A conversation about detail work revealed just how exacting some of Ferla’s work can be: He recently had to make a model of the elevator at Yacht Harbor Tower to ensure a custom piece he was hired to build would fit into the building. The client, an electrical engineer, has spent nearly $100,000 on pieces from Ferla.

Blending both his custom design work with conservation pieces is what seems to keep him sharp. That, and sharing his skills with the future master carvers of the world. Ferla has taken on 37 apprentices to date; lately, it’s been mostly women who come to him wanting to immerse themselves in the craft.

When asked if there’s anything that distinguishes his pieces from others in Hawai’i, he points to a technique called “book matching,” which involves wood veneers or surfaces perfectly mirroring each other at corners or in parallel sections.

“I can get so mind-numbingly myopic about it, but it makes the piece so much more pleasing to the eye in the end. It’s incredibly gratifying, and it’s what I’m known for,” he concludes.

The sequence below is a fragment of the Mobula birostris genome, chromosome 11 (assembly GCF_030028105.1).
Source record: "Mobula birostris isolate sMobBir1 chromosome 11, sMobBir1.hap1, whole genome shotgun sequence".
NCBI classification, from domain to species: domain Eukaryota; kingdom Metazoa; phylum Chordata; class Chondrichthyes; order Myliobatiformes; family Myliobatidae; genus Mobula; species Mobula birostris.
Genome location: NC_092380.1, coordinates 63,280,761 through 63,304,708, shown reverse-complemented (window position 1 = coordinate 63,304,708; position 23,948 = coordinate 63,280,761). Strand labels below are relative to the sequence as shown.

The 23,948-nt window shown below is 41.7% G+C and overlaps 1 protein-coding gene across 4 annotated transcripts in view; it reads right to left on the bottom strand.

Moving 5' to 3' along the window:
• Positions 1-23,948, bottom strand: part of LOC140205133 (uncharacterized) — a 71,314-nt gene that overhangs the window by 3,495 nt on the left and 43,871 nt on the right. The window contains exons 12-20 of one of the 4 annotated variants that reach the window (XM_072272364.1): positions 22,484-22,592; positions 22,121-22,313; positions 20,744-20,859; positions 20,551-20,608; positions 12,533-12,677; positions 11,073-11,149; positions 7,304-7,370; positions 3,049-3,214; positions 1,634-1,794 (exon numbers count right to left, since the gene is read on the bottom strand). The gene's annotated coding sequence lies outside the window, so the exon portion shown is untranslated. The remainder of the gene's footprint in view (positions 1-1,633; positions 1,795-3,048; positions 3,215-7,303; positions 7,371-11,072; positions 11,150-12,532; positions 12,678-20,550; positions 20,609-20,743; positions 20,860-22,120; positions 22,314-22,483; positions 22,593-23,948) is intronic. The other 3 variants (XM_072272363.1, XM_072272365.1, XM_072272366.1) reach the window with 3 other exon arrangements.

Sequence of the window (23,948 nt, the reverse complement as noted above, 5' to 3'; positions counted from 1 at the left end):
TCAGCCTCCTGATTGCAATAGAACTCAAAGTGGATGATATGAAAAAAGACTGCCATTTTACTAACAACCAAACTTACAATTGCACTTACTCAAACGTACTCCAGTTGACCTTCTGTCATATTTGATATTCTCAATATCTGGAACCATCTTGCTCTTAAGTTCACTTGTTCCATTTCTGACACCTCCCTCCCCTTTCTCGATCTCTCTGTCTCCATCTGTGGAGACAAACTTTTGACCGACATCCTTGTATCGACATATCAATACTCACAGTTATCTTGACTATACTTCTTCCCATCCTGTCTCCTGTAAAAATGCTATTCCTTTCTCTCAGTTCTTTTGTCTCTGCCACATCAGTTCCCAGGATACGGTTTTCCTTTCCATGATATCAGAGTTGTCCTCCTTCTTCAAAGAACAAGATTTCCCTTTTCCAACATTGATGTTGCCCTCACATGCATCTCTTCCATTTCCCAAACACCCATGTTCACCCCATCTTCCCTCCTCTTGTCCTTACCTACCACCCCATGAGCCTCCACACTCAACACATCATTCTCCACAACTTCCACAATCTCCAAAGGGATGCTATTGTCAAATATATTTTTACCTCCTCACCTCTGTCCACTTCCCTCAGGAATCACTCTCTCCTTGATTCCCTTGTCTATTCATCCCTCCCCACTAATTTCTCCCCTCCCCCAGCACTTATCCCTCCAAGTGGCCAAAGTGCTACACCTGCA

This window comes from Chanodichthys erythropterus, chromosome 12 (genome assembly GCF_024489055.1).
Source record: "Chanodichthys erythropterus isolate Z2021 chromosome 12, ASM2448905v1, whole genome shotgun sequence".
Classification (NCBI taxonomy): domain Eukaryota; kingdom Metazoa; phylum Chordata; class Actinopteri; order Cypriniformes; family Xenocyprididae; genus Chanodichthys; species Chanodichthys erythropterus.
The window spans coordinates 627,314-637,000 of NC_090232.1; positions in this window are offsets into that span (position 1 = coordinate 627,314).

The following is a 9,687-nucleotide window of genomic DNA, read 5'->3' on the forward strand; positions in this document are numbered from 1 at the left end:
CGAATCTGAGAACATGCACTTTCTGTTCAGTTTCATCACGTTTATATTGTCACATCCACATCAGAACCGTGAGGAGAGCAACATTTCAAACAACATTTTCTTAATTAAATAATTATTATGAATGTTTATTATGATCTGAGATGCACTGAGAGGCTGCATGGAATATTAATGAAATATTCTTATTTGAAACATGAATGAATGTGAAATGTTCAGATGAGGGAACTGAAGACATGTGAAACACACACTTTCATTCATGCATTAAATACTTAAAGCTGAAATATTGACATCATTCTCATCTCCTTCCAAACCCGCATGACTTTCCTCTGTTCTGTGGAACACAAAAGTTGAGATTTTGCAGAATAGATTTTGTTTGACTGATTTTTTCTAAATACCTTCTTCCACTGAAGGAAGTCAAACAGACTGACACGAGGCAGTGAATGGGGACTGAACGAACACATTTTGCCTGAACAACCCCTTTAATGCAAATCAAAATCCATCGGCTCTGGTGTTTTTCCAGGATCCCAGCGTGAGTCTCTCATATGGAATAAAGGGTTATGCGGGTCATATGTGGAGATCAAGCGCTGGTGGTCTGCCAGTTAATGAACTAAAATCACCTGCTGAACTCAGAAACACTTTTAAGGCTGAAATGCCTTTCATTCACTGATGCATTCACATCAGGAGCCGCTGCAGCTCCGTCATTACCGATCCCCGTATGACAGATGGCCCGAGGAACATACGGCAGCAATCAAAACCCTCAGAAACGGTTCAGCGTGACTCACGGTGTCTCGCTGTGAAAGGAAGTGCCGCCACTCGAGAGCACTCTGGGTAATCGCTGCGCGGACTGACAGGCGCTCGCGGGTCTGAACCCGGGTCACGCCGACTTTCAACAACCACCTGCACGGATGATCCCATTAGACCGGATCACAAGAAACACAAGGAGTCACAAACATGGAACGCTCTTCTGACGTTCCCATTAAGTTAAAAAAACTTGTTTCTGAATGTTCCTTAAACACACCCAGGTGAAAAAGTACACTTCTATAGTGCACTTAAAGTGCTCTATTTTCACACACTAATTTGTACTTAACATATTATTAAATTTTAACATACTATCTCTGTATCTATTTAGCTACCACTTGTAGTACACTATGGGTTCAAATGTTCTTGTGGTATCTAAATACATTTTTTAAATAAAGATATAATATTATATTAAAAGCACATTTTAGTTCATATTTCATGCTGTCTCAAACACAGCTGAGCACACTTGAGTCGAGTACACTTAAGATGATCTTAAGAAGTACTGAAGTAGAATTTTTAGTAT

Pearl City-based Alan Wilkinson calls himself a “journeyman furniture maker,” and his unique, original designs certainly reflect that of someone that has been around the wood block. His koa furniture has been revered in Hawai’i for decades, always with a lean toward contemporary style.

“I consider my pieces modern,” Wilkinson says. “But the past has a lot to do with where today’s styles came from. From what we found in Egyptian tombs, to Asian artifacts-I’ll forever be a student of design.”

Wilkinson came to Hawai’i in the early 1960s as a surfer, and wound up studying sculpture and Asian art history at UH under Moe Sato, a legendary woodworker.

A trip through a catalog of Wilkinson’s work reveals astonishing bed frames, dressers and end tables, most of which feature gorgeous veneers of koa and curly ‘ohi’a. A rather unique aspect to these works are the finishings; custom stars and turned posts, all of which he crafts from scratch.